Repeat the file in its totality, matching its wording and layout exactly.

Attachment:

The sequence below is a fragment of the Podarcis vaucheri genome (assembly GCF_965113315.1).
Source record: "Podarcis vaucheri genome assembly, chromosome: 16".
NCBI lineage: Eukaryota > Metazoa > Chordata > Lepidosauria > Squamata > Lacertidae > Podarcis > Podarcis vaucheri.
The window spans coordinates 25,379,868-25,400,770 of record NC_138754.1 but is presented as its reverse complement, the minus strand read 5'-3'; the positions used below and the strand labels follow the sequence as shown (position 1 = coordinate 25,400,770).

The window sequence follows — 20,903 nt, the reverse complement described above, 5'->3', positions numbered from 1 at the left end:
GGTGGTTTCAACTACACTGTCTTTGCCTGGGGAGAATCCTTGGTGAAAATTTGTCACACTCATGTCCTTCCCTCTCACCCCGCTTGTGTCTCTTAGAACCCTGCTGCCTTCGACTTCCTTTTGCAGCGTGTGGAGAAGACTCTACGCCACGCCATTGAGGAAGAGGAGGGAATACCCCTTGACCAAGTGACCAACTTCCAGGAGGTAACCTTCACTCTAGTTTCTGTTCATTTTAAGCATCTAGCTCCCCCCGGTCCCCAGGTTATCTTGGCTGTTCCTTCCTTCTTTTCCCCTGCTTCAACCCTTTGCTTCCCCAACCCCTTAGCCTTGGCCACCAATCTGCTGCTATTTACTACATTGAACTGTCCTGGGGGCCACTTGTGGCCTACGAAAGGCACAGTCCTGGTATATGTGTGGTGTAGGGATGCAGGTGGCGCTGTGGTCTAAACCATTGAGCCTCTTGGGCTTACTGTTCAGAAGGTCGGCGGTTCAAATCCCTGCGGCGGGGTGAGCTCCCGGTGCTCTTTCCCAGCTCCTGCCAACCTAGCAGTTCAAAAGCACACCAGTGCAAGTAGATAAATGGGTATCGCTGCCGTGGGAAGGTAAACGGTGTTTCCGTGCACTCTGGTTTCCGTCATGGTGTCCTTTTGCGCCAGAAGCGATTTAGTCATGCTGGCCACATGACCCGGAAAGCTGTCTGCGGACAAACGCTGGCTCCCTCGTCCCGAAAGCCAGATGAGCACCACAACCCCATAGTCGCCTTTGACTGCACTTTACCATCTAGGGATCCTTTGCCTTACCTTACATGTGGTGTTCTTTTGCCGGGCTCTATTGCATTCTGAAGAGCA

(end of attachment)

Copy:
The sequence below is a fragment of the Podarcis vaucheri genome (assembly GCF_965113315.1).
Source record: "Podarcis vaucheri genome assembly, chromosome: 16".
NCBI lineage: Eukaryota > Metazoa > Chordata > Lepidosauria > Squamata > Lacertidae > Podarcis > Podarcis vaucheri.
The window spans coordinates 25,379,868-25,400,770 of record NC_138754.1 but is presented as its reverse complement, the minus strand read 5'-3'; the positions used below and the strand labels follow the sequence as shown (position 1 = coordinate 25,400,770).

The window sequence follows — 20,903 nt, the reverse complement described above, 5'->3', positions numbered from 1 at the left end:
GGTGGTTTCAACTACACTGTCTTTGCCTGGGGAGAATCCTTGGTGAAAATTTGTCACACTCATGTCCTTCCCTCTCACCCCGCTTGTGTCTCTTAGAACCCTGCTGCCTTCGACTTCCTTTTGCAGCGTGTGGAGAAGACTCTACGCCACGCCATTGAGGAAGAGGAGGGAATACCCCTTGACCAAGTGACCAACTTCCAGGAGGTAACCTTCACTCTAGTTTCTGTTCATTTTAAGCATCTAGCTCCCCCCGGTCCCCAGGTTATCTTGGCTGTTCCTTCCTTCTTTTCCCCTGCTTCAACCCTTTGCTTCCCCAACCCCTTAGCCTTGGCCACCAATCTGCTGCTATTTACTACATTGAACTGTCCTGGGGGCCACTTGTGGCCTACGAAAGGCACAGTCCTGGTATATGTGTGGTGTAGGGATGCAGGTGGCGCTGTGGTCTAAACCATTGAGCCTCTTGGGCTTACTGTTCAGAAGGTCGGCGGTTCAAATCCCTGCGGCGGGGTGAGCTCCCGGTGCTCTTTCCCAGCTCCTGCCAACCTAGCAGTTCAAAAGCACACCAGTGCAAGTAGATAAATGGGTATCGCTGCCGTGGGAAGGTAAACGGTGTTTCCGTGCACTCTGGTTTCCGTCATGGTGTCCTTTTGCGCCAGAAGCGATTTAGTCATGCTGGCCACATGACCCGGAAAGCTGTCTGCGGACAAACGCTGGCTCCCTCGTCCCGAAAGCCAGATGAGCACCACAACCCCATAGTCGCCTTTGACTGCACTTTACCATCTAGGGATCCTTTGCCTTACCTTACATGTGGTGTTCTTTTGCCGGGCTCTATTGCATTCTGAAGAGCA